Patients and Public

Gov. Inslee Proclaims August Children's Vision and Learning Month

Eye care professionals urge families to make children's vision a back-to-school priority, especially with continued use of online learning  

BELLEVUE - August 6, 2020- The Optometric Physicians of Washington (OPW) is joining Gov. Jay Inslee and other vision and eye care professionals in urging families to make children's eye care a back-to-school priority. Inslee has issued a proclamation declaring August 2020 "Children's Vision and Learning Month."

"With most students returning to school via computer screens this fall, vision evaluations should be an even more important component of every family's back-to-school checklist," said Dr. Carrie Murphy, a Lynnwood optometrist and member of the OPW Children's Vision Task Force who was instrumental in developing the proclamation. "Good vision plays an important role in the learning process. And with so much more student time spent on phone and computer screens due to the pandemic, issues like eye fatigue and dry or irritated eyes are more common.  Also, learning predominantly through a screen means that students aren't using different focal points like they would in a classroom, which may mask some potential vision issues."

Murphy added, "It's essential that families take the time to have their children evaluated for potential vision issues so students can start what could be a challenging year off right.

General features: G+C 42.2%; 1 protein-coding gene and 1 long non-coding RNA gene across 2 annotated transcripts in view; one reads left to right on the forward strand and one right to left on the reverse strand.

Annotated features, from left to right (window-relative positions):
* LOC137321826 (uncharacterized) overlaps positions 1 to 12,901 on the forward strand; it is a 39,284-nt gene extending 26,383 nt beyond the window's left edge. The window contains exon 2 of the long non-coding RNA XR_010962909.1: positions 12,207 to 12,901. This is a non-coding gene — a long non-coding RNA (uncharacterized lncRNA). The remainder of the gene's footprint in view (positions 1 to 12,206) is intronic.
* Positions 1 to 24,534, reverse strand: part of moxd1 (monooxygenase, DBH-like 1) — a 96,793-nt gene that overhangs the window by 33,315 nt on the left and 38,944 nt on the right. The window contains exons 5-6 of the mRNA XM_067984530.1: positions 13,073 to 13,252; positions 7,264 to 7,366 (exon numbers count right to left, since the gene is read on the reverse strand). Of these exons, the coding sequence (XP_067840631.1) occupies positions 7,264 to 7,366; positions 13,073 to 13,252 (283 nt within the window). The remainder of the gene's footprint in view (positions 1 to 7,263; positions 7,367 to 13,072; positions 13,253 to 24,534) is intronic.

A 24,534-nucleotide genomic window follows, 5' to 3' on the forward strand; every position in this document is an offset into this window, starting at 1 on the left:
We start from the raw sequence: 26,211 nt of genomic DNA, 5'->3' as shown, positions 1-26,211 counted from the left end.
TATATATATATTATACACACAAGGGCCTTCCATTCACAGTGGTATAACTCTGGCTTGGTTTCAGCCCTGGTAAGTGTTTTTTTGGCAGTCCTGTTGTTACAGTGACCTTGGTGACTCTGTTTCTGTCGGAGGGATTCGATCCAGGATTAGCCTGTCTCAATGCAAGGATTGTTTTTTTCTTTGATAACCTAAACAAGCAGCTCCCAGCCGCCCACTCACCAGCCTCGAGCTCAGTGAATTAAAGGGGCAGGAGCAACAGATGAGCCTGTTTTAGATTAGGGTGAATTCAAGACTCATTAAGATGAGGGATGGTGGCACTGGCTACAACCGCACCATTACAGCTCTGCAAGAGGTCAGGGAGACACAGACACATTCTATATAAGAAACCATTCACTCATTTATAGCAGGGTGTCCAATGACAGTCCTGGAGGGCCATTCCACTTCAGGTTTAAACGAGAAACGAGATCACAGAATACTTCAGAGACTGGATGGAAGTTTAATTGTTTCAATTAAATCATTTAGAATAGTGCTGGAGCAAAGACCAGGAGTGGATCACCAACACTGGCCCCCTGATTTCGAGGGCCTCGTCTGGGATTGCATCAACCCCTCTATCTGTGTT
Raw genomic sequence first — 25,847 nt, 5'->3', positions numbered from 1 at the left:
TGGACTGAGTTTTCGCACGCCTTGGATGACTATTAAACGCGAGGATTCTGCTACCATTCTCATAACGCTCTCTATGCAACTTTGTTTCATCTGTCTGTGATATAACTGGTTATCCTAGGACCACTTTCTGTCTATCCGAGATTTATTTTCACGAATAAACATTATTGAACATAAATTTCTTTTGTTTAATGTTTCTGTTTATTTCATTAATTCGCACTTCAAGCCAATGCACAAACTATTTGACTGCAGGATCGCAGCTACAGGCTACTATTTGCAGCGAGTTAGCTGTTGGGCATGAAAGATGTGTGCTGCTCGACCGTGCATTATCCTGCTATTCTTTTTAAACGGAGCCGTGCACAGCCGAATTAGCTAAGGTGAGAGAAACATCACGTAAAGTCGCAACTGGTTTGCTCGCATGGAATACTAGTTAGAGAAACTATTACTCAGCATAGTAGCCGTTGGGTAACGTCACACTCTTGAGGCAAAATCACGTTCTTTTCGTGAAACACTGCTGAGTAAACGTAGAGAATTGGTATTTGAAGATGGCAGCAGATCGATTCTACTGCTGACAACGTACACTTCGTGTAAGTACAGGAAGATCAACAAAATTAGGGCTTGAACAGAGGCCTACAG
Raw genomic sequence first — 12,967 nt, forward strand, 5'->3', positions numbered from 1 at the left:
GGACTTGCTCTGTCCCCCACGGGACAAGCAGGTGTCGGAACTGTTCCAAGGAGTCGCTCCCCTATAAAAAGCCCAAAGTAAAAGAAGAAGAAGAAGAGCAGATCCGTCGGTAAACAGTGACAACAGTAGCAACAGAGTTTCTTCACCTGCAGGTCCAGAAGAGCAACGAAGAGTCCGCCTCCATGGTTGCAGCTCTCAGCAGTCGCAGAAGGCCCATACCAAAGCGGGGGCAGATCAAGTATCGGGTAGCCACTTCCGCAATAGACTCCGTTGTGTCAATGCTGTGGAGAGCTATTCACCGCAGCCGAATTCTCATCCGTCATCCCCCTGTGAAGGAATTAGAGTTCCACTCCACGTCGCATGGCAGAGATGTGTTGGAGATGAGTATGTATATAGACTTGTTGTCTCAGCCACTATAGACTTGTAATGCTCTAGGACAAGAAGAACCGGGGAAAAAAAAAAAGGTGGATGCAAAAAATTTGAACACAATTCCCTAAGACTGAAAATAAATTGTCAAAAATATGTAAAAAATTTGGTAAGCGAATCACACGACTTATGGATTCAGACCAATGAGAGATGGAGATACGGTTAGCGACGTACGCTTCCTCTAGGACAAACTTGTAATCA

"Vision and learning go hand-in-hand, added Dr. Joanna Haws, chair of the OPW Children's Vision Task Force and a pediatric optometrist from Olympia. "A child's brain learns how to use two eyes to see together, just like it learns how to use legs to walk or a mouth to form words. When a vision problem goes undiagnosed and untreated, a child's brain has to allocate an exorbitant amount of energy to the vision problem, often at the expense of comprehension, attention, or other learning abilities," she said. "Since approximately 80% of learning is received through our visual sense, a vision blur or undiagnosed vision instability from not using the eyes together can cause substantial academic delays.

"Healthy eyes and good vision play a critical role in the learning process. Regular, comprehensive eye exams are the best way to detect and correct vision problems so a child can learn to see clearly," Haws added. "Especially with the shift to online or remote learning during COVID, families really need to make vision care a priority this fall."         

Research shows that vision disorders are the most commonly-occurring disorder in children, and as many as one-in-four school-age children have some type of vision problem that could interfere with learning, according to the College of Optometrists in Vision Development.

As Inslee notes in his proclamation, "all children deserve the opportunity to learn and achieve their full potential, and for this reason, public awareness about learning-related vision problems is necessary to ensure that young people receive the prompt vision treatment they need to enhance their lives."

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